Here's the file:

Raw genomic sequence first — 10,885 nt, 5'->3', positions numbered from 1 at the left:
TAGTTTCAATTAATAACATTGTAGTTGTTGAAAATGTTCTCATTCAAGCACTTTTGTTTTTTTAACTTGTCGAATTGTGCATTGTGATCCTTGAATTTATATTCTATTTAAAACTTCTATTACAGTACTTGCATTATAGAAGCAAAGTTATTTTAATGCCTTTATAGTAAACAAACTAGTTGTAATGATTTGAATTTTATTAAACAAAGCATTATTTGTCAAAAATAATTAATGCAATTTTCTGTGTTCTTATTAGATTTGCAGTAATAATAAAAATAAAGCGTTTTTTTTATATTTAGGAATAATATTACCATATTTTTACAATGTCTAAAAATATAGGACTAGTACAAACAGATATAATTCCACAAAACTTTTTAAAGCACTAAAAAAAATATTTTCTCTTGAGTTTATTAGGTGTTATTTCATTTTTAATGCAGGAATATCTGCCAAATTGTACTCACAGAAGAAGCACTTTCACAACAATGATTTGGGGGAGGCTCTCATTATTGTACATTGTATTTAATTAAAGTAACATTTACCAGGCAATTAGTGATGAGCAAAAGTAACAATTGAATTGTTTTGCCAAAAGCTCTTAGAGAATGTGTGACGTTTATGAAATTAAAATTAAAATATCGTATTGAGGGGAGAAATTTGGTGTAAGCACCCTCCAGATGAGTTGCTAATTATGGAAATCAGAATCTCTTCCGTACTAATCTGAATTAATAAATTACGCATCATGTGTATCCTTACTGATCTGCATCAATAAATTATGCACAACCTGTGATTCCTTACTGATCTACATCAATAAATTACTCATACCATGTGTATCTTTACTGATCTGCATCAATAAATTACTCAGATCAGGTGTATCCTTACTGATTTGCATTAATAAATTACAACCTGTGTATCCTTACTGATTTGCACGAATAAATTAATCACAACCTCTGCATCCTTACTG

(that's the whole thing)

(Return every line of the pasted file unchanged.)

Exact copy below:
Raw genomic sequence first — 10,885 nt, 5'->3', positions numbered from 1 at the left:
TAGTTTCAATTAATAACATTGTAGTTGTTGAAAATGTTCTCATTCAAGCACTTTTGTTTTTTTAACTTGTCGAATTGTGCATTGTGATCCTTGAATTTATATTCTATTTAAAACTTCTATTACAGTACTTGCATTATAGAAGCAAAGTTATTTTAATGCCTTTATAGTAAACAAACTAGTTGTAATGATTTGAATTTTATTAAACAAAGCATTATTTGTCAAAAATAATTAATGCAATTTTCTGTGTTCTTATTAGATTTGCAGTAATAATAAAAATAAAGCGTTTTTTTTATATTTAGGAATAATATTACCATATTTTTACAATGTCTAAAAATATAGGACTAGTACAAACAGATATAATTCCACAAAACTTTTTAAAGCACTAAAAAAAATATTTTCTCTTGAGTTTATTAGGTGTTATTTCATTTTTAATGCAGGAATATCTGCCAAATTGTACTCACAGAAGAAGCACTTTCACAACAATGATTTGGGGGAGGCTCTCATTATTGTACATTGTATTTAATTAAAGTAACATTTACCAGGCAATTAGTGATGAGCAAAAGTAACAATTGAATTGTTTTGCCAAAAGCTCTTAGAGAATGTGTGACGTTTATGAAATTAAAATTAAAATATCGTATTGAGGGGAGAAATTTGGTGTAAGCACCCTCCAGATGAGTTGCTAATTATGGAAATCAGAATCTCTTCCGTACTAATCTGAATTAATAAATTACGCATCATGTGTATCCTTACTGATCTGCATCAATAAATTATGCACAACCTGTGATTCCTTACTGATCTACATCAATAAATTACTCATACCATGTGTATCTTTACTGATCTGCATCAATAAATTACTCAGATCAGGTGTATCCTTACTGATTTGCATTAATAAATTACAACCTGTGTATCCTTACTGATTTGCACGAATAAATTAATCACAACCTCTGCATCCTTACTG